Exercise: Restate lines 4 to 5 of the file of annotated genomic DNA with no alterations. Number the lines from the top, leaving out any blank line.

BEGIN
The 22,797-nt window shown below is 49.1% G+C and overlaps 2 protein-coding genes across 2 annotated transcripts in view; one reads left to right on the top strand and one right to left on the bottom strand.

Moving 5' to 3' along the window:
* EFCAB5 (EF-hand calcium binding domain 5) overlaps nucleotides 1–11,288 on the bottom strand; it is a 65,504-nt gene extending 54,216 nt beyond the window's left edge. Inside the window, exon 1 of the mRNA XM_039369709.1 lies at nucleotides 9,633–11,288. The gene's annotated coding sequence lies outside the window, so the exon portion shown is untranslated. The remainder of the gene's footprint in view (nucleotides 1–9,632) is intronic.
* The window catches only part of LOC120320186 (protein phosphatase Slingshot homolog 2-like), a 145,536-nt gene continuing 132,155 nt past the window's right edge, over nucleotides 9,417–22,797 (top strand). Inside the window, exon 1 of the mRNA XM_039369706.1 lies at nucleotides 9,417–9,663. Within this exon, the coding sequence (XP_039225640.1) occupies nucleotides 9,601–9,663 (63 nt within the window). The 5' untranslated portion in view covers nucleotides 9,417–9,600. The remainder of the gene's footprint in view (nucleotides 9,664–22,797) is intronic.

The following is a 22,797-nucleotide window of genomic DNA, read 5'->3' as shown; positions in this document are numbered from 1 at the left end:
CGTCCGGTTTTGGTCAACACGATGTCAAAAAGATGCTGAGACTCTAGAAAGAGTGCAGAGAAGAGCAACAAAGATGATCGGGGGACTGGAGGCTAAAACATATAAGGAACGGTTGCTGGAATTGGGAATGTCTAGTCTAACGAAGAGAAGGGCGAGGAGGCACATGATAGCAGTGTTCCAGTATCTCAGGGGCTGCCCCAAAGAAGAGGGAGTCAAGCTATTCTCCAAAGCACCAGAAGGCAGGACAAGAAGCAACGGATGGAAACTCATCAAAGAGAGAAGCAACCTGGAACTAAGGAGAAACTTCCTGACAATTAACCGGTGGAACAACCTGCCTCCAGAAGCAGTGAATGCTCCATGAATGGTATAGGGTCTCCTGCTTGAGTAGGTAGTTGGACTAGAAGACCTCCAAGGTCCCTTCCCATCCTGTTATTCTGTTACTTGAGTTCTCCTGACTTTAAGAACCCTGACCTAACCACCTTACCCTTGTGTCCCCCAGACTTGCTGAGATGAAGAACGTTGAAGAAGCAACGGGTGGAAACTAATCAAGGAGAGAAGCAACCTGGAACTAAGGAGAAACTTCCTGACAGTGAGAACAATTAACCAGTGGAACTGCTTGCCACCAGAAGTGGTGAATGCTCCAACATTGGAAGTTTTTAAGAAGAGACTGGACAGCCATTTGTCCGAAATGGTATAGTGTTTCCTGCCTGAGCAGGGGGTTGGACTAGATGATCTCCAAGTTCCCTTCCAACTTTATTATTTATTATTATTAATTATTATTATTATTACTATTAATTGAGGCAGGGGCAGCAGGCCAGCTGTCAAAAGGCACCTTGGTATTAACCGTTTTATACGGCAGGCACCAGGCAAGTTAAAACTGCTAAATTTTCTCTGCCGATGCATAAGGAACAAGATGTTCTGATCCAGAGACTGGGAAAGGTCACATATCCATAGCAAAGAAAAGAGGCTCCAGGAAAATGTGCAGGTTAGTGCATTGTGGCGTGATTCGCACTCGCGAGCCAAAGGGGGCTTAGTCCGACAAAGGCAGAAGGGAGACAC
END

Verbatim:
* The window catches only part of LOC120320186 (protein phosphatase Slingshot homolog 2-like), a 145,536-nt gene continuing 132,155 nt past the window's right edge, over nucleotides 9,417–22,797 (top strand). Inside the window, exon 1 of the mRNA XM_039369706.1 lies at nucleotides 9,417–9,663. Within this exon, the coding sequence (XP_039225640.1) occupies nucleotides 9,601–9,663 (63 nt within the window). The 5' untranslated portion in view covers nucleotides 9,417–9,600. The remainder of the gene's footprint in view (nucleotides 9,664–22,797) is intronic.

The following is a 22,797-nucleotide window of genomic DNA, read 5'->3' as shown; positions in this document are numbered from 1 at the left end: